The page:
When it comes to sound, my immediate thoughts usually turn to music and voice acting, but in The Shadow Sun's case, the best sonic aspect is the sound effects. Slimy sound effects in the sewers, screams of torture in the prisons, predatory noises of vicious animals in caves and the like are what make already foreboding places feel even eerier. Music is all but absent here, unless there are enemies nearby, in which case the sudden jolt of a battle theme can occasionally startle you. Once engaged in battle, the clanging of weapons, the cracking of insectoids' exoskeletons, or the satisfying fleshy "thunk" of a kill are what make battles fun. The Arabian-inspired music is appropriate for its setting, but does nothing more than merely accompany the atmosphere. The voice acting consists of short clips throughout the game, except for the fully narrated 2D cutscene stills that punctuate major story progression. The voice acting itself is a mixed bag, though. Sometimes accents are inconsistent, meaning that some Sharians deliver their lines with Middle Eastern accents whereas others maintain western accents. In addition, the NPCs that accompany you out in the field have occasional dialogue clips that they annoyingly spout ad-nauseum when you're standing still. This is not a game dependent upon its voice acting, so if it were absent, I probably would not have noticed.
The gameplay is familiar to anyone who has played an RPG before, though it's optimized for the tablet format here. Character movement can either be done with an on-screen directional pad or by touching where you want your character to go; it's the player's choice. Environments are not too cumbersome to navigate, and dungeons become progressively more mazelike as the game progresses. The menu interface is standard fare as well, containing an equipment menu, a codex of characters, a log of events, system preferences, maps, and the like. The interface gets the job done, but sometimes gets cluttered because weapons and armor are all lumped into one category rather than subcategorized into weapons and different body parts for armor. In addition, shops don't have an equip screen or a screen with which I can compare the stats of a potential purchase to the equipment I'm already wearing. Again, since money is very tight in this game, I want to be well informed before I buy something.
Combat is similar to that of many western style RPGs, where battles occur in real time, but players can pause the action if need be. Once an enemy is targeted, players press an action button to use their weapon, similar to a console game. This works far better than the "finger swipe" slashing seen in other games. There are also two easily accessible menu bars that allow item use, quick switches between weapons (useful when you want to quickly switch between a ranged weapon and a blade on the fly), and use of magic spells or techniques (which have a recovery time). Another factor in combat is your chosen AI companion (you can have only one at a time). Each companion has a distinct weapon and special skill that has its uses in various situations. For example, Davorn the sand pirate's special skill is taunting an enemy to draw it to him, and switching between that and him using his regular weapon is easy enough.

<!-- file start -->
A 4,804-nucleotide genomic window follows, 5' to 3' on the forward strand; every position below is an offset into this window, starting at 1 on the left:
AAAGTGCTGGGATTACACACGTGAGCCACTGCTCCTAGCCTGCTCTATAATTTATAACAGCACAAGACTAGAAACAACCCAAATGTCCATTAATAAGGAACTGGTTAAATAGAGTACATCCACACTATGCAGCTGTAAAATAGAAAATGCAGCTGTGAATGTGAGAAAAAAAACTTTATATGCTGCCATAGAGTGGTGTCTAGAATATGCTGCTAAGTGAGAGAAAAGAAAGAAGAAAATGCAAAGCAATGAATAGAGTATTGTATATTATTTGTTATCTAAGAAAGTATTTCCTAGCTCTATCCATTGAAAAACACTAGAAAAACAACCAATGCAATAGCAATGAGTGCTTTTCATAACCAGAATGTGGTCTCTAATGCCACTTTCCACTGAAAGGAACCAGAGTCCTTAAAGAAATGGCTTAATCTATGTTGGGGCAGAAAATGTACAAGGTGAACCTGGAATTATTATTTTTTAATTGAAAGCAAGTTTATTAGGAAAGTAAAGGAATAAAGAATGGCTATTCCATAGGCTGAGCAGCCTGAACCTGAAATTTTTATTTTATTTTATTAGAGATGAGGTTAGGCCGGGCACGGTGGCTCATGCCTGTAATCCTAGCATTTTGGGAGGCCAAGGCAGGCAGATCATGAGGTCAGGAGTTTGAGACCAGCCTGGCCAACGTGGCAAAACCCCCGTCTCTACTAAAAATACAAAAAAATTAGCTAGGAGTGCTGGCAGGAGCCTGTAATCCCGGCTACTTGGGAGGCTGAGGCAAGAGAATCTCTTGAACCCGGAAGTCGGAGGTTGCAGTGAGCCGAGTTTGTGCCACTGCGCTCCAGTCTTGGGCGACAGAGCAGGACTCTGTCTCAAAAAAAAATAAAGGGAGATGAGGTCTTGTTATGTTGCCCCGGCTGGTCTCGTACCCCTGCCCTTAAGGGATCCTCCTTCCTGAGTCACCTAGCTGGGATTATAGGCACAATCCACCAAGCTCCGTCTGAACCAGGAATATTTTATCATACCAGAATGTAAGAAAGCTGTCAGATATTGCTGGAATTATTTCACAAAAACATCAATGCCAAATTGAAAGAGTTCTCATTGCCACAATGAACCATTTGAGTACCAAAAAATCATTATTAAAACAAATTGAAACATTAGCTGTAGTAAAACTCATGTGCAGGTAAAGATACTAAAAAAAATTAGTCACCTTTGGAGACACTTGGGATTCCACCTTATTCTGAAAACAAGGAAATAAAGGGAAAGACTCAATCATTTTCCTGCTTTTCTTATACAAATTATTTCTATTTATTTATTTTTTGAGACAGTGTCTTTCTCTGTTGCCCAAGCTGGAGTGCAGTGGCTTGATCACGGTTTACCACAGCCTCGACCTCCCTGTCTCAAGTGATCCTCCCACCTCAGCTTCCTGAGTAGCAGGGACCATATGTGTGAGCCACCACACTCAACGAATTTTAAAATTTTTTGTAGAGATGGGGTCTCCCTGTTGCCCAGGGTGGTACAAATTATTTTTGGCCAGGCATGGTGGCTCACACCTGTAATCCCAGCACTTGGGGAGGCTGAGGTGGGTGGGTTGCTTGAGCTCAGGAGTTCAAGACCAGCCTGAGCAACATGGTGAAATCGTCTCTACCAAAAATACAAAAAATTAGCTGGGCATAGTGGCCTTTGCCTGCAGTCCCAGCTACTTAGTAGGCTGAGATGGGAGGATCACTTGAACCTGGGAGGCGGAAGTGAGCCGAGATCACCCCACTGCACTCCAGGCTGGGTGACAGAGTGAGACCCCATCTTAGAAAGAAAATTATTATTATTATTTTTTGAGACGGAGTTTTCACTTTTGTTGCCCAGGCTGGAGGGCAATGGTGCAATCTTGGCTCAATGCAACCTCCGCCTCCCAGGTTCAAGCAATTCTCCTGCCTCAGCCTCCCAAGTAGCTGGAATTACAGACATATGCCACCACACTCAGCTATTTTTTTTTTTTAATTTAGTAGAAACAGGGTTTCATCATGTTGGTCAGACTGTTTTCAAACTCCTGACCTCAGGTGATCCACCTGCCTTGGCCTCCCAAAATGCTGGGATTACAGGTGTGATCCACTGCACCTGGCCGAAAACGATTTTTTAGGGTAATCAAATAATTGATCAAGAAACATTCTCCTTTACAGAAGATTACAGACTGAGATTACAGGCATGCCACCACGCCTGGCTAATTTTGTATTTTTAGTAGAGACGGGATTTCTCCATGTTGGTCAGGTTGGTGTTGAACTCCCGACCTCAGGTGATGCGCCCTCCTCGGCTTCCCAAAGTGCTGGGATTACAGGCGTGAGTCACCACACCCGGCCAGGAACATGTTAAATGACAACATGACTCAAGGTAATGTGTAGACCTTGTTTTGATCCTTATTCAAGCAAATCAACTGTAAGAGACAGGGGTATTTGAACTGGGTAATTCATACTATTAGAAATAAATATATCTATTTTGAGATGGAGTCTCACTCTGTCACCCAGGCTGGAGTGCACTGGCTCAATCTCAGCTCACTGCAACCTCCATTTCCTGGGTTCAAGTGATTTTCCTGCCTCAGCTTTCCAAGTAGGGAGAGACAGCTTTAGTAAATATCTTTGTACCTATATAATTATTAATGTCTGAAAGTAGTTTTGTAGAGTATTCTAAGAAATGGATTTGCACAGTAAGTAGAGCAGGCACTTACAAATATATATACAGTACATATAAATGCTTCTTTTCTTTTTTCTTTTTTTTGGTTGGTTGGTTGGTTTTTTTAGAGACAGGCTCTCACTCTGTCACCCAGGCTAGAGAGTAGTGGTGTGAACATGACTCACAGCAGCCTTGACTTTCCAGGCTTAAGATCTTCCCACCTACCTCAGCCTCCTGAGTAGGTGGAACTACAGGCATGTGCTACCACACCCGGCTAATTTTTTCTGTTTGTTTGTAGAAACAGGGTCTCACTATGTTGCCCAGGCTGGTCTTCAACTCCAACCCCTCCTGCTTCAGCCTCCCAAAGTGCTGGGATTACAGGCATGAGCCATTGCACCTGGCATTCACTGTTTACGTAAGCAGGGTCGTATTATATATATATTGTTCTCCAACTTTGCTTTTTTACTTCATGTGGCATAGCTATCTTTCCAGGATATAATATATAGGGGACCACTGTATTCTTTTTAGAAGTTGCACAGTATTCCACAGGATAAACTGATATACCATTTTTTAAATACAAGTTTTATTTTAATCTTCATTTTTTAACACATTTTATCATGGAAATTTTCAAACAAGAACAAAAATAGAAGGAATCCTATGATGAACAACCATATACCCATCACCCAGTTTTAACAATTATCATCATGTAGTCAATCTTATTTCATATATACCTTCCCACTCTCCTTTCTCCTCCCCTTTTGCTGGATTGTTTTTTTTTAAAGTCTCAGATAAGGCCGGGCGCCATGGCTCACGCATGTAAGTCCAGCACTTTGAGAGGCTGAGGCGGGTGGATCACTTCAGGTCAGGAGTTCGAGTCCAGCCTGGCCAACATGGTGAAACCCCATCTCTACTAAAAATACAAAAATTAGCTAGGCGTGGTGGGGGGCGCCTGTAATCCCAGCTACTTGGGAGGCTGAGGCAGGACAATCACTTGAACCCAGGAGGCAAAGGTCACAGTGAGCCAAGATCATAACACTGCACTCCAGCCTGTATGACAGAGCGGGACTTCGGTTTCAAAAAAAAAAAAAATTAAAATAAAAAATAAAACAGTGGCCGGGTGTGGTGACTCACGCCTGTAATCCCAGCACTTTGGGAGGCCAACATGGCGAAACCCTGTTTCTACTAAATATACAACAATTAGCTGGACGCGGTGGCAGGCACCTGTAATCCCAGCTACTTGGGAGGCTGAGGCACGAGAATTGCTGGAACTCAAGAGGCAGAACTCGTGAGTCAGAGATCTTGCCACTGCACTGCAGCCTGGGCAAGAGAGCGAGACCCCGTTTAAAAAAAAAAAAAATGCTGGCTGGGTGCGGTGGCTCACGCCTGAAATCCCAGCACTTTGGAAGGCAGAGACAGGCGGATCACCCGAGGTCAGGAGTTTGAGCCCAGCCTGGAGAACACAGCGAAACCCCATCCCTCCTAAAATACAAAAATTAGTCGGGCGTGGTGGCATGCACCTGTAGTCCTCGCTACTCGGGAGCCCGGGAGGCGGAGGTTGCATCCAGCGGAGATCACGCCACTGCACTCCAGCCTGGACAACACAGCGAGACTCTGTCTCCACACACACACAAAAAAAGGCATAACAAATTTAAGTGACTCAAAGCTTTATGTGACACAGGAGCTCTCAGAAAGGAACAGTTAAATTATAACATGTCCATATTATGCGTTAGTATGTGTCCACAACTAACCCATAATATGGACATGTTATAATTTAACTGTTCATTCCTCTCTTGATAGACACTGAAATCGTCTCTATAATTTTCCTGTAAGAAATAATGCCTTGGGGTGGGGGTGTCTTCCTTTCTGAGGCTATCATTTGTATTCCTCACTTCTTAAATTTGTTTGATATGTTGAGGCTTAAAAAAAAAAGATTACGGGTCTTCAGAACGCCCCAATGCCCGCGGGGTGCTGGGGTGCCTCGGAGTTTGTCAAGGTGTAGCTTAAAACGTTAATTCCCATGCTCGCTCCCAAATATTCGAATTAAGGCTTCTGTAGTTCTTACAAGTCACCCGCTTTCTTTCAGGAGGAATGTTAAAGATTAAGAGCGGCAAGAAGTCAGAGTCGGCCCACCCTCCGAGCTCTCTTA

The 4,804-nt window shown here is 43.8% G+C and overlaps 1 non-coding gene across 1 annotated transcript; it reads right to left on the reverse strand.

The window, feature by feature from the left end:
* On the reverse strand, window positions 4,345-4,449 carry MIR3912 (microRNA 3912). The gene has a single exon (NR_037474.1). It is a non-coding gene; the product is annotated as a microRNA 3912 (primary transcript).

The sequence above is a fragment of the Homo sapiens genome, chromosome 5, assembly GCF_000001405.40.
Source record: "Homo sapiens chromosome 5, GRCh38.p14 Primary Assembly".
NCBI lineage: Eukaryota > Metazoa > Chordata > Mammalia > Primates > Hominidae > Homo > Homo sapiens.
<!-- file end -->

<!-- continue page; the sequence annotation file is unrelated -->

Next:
In general, combat is intuitive and familiar. Also helpful is that HP and MP gradually recover as you're standing still. While this may sound like it makes the game easy, do remember that money is very scarce and healing potions are not always readily available in shops, so you will always have to ration out your use of supplies. Useful supplies to have on hand are various "weapon coating" vials that temporarily imbue your weapon with a power like poison or fire. A normal weapon may barely pierce insectoids' exoskeletons, but add the "alchemic fire" weapon coating, and your attacks will be a lot stronger.
The biggest plus point regarding combat is that once enemies are eliminated from hostile areas, they do not regenerate unless a sidequest triggers it. For example, one trip through a series of sewers primarily contained giant spiders, and once they were gone, subsequent trips through the sewers contained none. The only time those sewers received new enemies was when an NPC offered to pay me to eliminate a recent outbreak of rats. Of course, once I killed all the rats, the sewers could be traversed uneventfully again.
My biggest issue with the gameplay lies in the camera. It responds sluggishly to my finger slides, does not always pan smoothly, and the auto-camera mode does not always position itself where needed. This is especially frustrating during battles when I'm surrounded by enemies and I can't see them because the camera is hung up on a wall rather than being behind me. At the very least, a quick press icon to zoom out a little farther than normal during battles would have been nice.
The Shadow Sun is a competent RPG, but there is a veritable sea of competent RPGs out there. Granted, it is an original RPG designed for the iOS platform and not a port of a classic PC title, but there is little here to make me recommend this over classics like Baldur's Gate or Star Wars: Knights of the Old Republic. The Shadow Sun has a lot of potential and could have been a great game, but it makes the mistake of trying to be both a tightly focused adventure and a semi-sandbox game and not succeeding at either. The Shadow Sun is yet another in the long list of games I've played that I wanted to like, but ultimately did not enjoy. That being said, I do want to see what Ossian Studios comes out with next, because they have the potential to create a truly memorable iOS RPG.